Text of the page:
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by Shane Stokes
October 31, 2015
Photography by Brian Hodes/Cor Vos
NEWS & RACING BROUGHT TO YOU BY CHAPTER2 BIKES
Chris Horner’s agent Baden Cooke has dismissed as completely inaccurate reports in Friday’s l’Equipe concerning the rider’s future, saying that there is no truth to the suggestions that time has run out for his career.
“We are still talking to Airgas-Safeway,” the Australian told CyclingTips. “Basically I haven’t spoken to anyone regarding what he was doing next year. It has all just been made up.”
According to L’Equipe on Friday, Cooke has been unable to find a new deal and has advised Horner to retire.
He insists that this is not the case and that the American will be racing next year if talks go to plan.
Horner is now 44 years of age. He won the Vuelta a España in 2013, raced with Lampre-Merida in 2014 and then moved to Airgas-Safeway prior to the start of this season.
Cooke said that he is in talks with that team alone.
“We have been speaking for about a month now, longer than that even,” he explained. “It is progressing along, but he hasn’t signed yet.”
The team put a lot of its budget into covering his salary for 2015, but expectations that it would get an invite into big US events such as the Tour of California and the US Pro Cycling Challenge due to Horner’s presence proved inaccurate.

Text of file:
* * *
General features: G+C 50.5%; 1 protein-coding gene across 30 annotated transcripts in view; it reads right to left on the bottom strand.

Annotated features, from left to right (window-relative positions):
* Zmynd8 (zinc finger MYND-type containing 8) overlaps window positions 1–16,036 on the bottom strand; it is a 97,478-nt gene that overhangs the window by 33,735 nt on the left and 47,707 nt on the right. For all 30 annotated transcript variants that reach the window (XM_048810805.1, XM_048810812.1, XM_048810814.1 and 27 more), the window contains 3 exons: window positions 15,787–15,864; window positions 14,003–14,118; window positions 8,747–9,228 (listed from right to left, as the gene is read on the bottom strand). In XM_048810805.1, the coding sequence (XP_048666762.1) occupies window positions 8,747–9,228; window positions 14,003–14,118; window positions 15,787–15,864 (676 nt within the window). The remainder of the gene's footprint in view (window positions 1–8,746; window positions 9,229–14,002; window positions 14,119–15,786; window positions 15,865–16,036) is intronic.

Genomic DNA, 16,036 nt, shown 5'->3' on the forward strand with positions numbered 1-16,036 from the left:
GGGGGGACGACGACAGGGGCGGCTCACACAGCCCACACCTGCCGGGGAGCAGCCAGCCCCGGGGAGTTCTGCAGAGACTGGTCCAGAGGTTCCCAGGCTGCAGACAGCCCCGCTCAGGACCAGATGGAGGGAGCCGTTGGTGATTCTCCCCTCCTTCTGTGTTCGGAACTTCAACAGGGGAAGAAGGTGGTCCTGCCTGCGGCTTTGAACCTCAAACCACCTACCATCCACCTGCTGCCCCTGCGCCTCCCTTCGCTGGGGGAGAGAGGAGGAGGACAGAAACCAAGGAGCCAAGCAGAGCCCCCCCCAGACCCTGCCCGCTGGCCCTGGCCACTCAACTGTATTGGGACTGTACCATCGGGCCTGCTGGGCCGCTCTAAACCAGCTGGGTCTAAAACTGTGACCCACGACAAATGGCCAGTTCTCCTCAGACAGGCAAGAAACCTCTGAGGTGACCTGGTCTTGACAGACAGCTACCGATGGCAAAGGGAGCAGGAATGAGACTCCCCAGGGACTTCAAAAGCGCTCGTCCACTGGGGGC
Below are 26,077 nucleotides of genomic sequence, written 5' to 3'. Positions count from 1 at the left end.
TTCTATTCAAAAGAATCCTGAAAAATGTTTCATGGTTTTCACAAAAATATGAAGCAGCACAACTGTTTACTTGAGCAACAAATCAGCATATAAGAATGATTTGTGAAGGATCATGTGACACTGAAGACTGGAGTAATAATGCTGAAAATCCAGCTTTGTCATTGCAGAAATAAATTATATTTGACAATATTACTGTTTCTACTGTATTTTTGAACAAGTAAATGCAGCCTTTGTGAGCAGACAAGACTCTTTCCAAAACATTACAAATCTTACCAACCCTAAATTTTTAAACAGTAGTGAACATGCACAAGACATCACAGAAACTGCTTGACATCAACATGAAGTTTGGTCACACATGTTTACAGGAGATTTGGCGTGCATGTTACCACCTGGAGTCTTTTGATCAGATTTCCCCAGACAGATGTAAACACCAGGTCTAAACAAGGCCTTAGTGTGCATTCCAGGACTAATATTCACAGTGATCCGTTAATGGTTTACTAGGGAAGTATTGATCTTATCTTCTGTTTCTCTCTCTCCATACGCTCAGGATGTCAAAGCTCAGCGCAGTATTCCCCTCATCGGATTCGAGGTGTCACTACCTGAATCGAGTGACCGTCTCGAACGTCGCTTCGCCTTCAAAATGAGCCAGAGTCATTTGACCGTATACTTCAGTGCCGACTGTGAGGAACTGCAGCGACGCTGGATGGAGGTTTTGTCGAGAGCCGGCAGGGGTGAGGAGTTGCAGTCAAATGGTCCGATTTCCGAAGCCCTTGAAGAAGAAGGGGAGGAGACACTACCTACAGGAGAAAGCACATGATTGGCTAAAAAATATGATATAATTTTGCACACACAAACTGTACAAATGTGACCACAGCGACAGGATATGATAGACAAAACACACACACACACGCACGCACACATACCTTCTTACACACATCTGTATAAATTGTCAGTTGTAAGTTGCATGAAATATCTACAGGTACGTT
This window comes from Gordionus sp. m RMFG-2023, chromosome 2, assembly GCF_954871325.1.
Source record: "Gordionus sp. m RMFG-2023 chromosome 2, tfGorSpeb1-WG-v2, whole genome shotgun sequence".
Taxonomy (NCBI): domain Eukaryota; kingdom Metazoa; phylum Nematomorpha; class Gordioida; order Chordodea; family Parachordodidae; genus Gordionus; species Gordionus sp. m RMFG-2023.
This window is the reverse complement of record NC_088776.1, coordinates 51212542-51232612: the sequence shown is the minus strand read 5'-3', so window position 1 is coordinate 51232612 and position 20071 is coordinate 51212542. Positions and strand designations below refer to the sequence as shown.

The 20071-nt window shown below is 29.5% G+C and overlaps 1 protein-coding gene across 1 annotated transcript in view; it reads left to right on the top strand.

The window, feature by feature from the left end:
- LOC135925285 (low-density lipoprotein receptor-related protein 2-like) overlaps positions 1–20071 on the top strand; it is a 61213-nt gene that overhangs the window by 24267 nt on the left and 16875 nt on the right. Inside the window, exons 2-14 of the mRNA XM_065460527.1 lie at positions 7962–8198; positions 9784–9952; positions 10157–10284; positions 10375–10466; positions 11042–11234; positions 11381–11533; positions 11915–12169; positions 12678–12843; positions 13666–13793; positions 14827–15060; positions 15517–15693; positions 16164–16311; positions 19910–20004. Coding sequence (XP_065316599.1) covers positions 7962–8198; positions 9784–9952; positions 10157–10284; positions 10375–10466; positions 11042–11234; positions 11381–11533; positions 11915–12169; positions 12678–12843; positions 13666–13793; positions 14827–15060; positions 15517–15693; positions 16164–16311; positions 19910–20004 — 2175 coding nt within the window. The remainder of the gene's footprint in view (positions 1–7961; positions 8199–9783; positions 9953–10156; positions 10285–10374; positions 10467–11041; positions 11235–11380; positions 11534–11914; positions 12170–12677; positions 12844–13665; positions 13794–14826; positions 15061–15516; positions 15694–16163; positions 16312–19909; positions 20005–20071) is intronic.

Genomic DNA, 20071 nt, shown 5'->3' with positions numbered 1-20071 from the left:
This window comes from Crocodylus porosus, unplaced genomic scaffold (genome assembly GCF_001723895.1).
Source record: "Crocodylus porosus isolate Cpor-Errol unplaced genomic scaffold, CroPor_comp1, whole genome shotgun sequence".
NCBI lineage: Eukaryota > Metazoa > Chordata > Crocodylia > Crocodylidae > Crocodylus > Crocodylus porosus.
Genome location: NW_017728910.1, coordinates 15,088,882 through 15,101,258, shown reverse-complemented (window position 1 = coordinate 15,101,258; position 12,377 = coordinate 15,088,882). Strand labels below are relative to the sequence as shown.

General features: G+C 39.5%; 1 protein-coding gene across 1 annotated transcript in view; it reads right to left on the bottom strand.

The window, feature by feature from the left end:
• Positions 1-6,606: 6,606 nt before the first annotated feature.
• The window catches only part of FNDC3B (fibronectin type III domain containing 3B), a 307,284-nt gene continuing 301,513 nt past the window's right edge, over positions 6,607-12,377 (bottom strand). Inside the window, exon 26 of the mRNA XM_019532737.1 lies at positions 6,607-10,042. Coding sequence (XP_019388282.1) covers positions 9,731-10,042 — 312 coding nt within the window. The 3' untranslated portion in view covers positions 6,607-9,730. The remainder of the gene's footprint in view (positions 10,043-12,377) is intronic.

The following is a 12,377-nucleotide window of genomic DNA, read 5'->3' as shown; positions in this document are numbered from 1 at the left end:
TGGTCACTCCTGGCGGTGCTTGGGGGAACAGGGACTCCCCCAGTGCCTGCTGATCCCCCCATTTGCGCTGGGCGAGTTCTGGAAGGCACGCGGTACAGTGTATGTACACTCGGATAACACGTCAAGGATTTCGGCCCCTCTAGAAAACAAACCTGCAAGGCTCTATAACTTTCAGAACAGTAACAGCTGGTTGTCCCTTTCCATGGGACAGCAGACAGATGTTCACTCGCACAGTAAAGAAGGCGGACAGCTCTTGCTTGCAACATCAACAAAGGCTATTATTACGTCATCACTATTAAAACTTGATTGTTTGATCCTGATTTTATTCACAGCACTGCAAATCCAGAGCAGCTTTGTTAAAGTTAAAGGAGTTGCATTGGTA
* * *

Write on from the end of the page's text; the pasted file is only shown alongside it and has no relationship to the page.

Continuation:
That was a source of great frustration to both he and the team. Cooke said that it is taking steps to ensure that doesn’t happen again in 2016.
“They are going to have a stronger team next year, a much stronger one,” he said. “I definitely think they are going to expand the team and to race outside the States as well. I am not sure about Europe, but I think they might do some stuff in Asia.”
Horner has had several setbacks since winning the Vuelta. He was unable the high-paying contract he sought for 2014 and eventually signed a smaller deal with Lampre-Merida. He was hit by a car while training in April 2014, suffering a concussion, and was below par for several months.
He was then blocked from defending his Vuelta title when the MPCC anti-doping movement, of which his Lampre-Merida team was a member, declared he couldn’t start the race due to abnormal cortisol levels.
The rider said that those levels were caused by the treatment he had undergone for bronchitis, but he nevertheless missed the race.
After another long period searching for a contract, he signed for Airgas-Safeway but then missed out on key targets when the team wasn’t invited to several of the US’s top events.
Cooke said that he is impressed by how Horner keeps pushing on.
“He has had probably had more knocks in the last couple of years than most guys have in their whole career,” he stated. “He just keeps standing up. His mental strength is second to none and his motivation is unbelievable.
“I don’t think there is every going to be an issue about motivation. If the body keeps on working, then the motivation will be there.”
Providing Horner gets an extension with his current team, how long could he keep racing?
“I think it is all about his body and how it goes,” said Cooke, not ruling out the 2017 season.
2016 needs to be sorted out first, though. The near future will determine if those talks are successful and if his career will enter its 20th season or come to an end.